Not being in the mood for anything new I re-read Jonathan Coe’s nostalgic novel The Rotters Club on holiday the other week. The book is set in Birmingham in the 1970s and one of the major events in it is the horrific bombings at the Mulberry Bush and Tavern In The Town pubs in the city which killed 21 people on one night in November 1974.
Two characters in the story are in the latter pub that fateful night and one detail Coe adds is that the last song playing on the jukebox of the Tavern In The Town right before the bomb went off was “I Get A Kick Out Of You” by Gary Shearston. I can only assume Coe made that up because I can find no reference to it anywhere else, but it’s perfectly feasible as the record was a big hit at the time, getting to No.7 in the charts the month before the bombings.
Though she already had a version of the song by Frank Sinatra my mother bought the record because she loved Shearston’s lazy, laconic take on it — complete with an acoustic guitar intro stolen from “My Sweet Lord” — which really brought out the urbane ennui of Cole Porter’s lyrics. Despite his Ferry-esque croon, Shearston (who died last year) was actually an Australian folk singer and this was a one-off novelty hit that he recorded for a lark. Part of the success of such an old-timey record was probably due to the 1970s nostalgia vogue when even Laurel & Hardy and Glenn Miller got in the charts.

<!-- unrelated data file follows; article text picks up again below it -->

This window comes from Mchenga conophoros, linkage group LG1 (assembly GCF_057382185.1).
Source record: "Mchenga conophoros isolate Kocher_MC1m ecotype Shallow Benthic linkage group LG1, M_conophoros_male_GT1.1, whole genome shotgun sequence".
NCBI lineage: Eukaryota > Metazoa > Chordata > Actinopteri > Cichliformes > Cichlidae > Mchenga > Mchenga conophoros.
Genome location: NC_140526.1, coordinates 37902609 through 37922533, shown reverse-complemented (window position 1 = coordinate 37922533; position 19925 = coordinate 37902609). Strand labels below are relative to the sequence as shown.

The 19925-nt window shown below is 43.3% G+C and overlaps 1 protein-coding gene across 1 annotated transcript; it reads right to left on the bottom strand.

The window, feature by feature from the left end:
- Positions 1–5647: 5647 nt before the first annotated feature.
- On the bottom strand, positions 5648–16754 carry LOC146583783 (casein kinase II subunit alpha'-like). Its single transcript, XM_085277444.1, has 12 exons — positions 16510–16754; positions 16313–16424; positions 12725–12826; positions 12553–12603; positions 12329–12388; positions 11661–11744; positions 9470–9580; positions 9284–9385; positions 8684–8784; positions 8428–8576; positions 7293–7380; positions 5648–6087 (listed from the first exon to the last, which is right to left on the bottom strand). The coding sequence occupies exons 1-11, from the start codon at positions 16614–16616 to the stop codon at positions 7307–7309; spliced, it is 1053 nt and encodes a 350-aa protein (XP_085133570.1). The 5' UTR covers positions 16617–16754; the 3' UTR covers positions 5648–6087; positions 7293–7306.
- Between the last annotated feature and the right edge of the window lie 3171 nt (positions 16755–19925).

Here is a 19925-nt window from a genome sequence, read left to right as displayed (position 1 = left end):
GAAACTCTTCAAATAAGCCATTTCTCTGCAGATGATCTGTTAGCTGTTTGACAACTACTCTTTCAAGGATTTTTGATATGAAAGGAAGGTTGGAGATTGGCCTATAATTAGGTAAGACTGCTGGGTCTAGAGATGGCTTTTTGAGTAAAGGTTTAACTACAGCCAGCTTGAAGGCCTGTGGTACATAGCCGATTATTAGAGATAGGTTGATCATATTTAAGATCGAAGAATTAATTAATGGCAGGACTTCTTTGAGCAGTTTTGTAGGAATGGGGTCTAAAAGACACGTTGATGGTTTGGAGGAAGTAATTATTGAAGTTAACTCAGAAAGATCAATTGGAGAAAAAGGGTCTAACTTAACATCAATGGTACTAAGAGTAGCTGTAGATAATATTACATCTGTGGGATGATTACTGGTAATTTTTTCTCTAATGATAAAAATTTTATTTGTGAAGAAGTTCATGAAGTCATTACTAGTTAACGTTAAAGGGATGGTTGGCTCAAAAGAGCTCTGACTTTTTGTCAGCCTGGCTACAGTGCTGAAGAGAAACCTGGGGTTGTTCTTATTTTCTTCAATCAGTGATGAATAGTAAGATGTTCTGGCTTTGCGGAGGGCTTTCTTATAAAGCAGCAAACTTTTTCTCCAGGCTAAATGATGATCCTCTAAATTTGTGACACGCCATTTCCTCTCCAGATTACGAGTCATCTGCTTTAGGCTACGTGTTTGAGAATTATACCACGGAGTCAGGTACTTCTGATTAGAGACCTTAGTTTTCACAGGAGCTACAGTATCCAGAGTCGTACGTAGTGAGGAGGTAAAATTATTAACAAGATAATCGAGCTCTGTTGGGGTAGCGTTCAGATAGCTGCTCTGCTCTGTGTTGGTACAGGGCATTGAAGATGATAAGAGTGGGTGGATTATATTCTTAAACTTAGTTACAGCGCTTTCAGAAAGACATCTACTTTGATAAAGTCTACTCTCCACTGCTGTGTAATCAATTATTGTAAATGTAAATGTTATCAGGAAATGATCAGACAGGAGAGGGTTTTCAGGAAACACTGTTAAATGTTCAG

This is one of the records that most reminds me of my mother so I was a little bothered by Coe placing it in the terrible context of the Birmingham pub bombings, as if he was messing with my own memories. But one of the book’s strengths is that Coe avoids the superficial, I Love The Seventies! version of the decade — nothing but flares, Glam Rock, and big sideburns — which a more obvious signifier of the era like Bowie or T. Rex would have been. Going with a forgotten one-hit wonder — and slightly cheesy one at that — can tell you more about the actual, ordinary reality of the 1970s than “Starman” does.
Download: I Get A Kick Out Of You – Gary Shearston (mp3)
PS: How nice looking was the Charisma Records label?